Getting at least 30 minutes of exercise most days improves cardiovascular health and strengthens weakened muscles. Some forms of exercise such as yoga can also help relieve painful muscle spasms. Exercise can also combat MS-related fatigue and boost mood. 


Managing stress

Stress can trigger a relapse of symptoms. Practicing techniques like meditation, journaling, or getting a massage can help keep stress levels in check.


Eliminating caffeine

Caffeine can irritate the bladder and make bladder problems worse, increase urgency, and create other problems. 


Practicing scheduled voiding

Going to the bathroom on a set schedule can help train the bladder to hold urine for a longer time, decreasing feelings of urgency. 


Seeking support

People with MS can be prone to depression and feelings of isolation and loneliness, especially during a relapse. Those with MS should not hesitate to talk to a counselor or support group to help cope with depression and anger over the disease. Additionally, MS patients should try to build a network of people that can help when the disease flares. 


Taking part in leisure activities

Leisure activities and hobbies can drastically improve mental outlook and help manage stress. These types of activities can also improve the quality and enjoyment of life, which are both very important for people with MS. 


Avoiding heat

Many people with MS are very intolerant to heat. Avoiding exposure to hot weather can help, as can using fans and air conditioning on hot days.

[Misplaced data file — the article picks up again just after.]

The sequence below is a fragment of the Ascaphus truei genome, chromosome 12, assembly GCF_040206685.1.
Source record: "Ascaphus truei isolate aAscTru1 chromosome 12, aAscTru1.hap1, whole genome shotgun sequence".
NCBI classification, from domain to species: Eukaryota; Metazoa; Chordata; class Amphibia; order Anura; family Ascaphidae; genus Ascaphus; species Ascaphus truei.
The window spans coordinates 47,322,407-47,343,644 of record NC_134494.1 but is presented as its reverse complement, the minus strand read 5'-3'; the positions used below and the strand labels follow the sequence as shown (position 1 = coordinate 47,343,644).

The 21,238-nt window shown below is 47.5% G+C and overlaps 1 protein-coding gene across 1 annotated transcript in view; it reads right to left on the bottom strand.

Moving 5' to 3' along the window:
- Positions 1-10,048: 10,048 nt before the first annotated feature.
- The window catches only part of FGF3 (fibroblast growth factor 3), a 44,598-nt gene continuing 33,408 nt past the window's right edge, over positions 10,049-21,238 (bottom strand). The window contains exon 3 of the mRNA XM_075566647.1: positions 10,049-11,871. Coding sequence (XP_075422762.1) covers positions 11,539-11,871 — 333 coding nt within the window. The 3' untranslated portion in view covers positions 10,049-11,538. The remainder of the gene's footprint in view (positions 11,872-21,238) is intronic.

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Diet tips

People with MS should take extra care to eat a healthy diet. As MS is an inflammatory condition, a diet rich in anti-inflammatory foods can help.

leafy greensA healthful diet may help people with MS. Foods such as berries, fatty fish, and leafy greens might be included.

Some foods have specific health benefits that can help manage MS symptoms. Whole grains, vegetables, and some fresh fruits are high in fiber and can help with bowel problems. Foods rich in omega-3 and omega-6 fatty acid may also help to reduce MS symptoms.

While there is no specific diet that people with MS can follow, some foods support good health: 


  • Leafy greens, such as spinach, kale, and Romaine lettuce 

  • Berries 

  • Fatty fish including salmon and tuna 

  • Olive oil 

  • Coconut oil
  • Flaxseed 

  • Whole grains including oats, quinoa, and brown rice

Additionally, certain dietary supplements like vitamin D and biotin may be beneficial for people with MS. 


How to help someone with MS

Knowing how to help a loved one with MS can be challenging. Because the disease can be unpredictable, caregivers may have to be adaptable on short notice.

Ways to support a loved one with MS include:

  • Accompanying them to doctor's appointments 

  • Helping with household tasks, such as cleaning, childcare, and preparing meals 

  • Encouraging hobbies and leisure activities 

  • Helping with basic care including dressing and bathing during flares 

  • Offering emotional support and companionship

Caregivers should also make sure that their own physical and emotional needs are met when caring for a loved one with MS. It can be very easy for a caregiver's needs to be neglected while caring for a loved one with a chronic illness.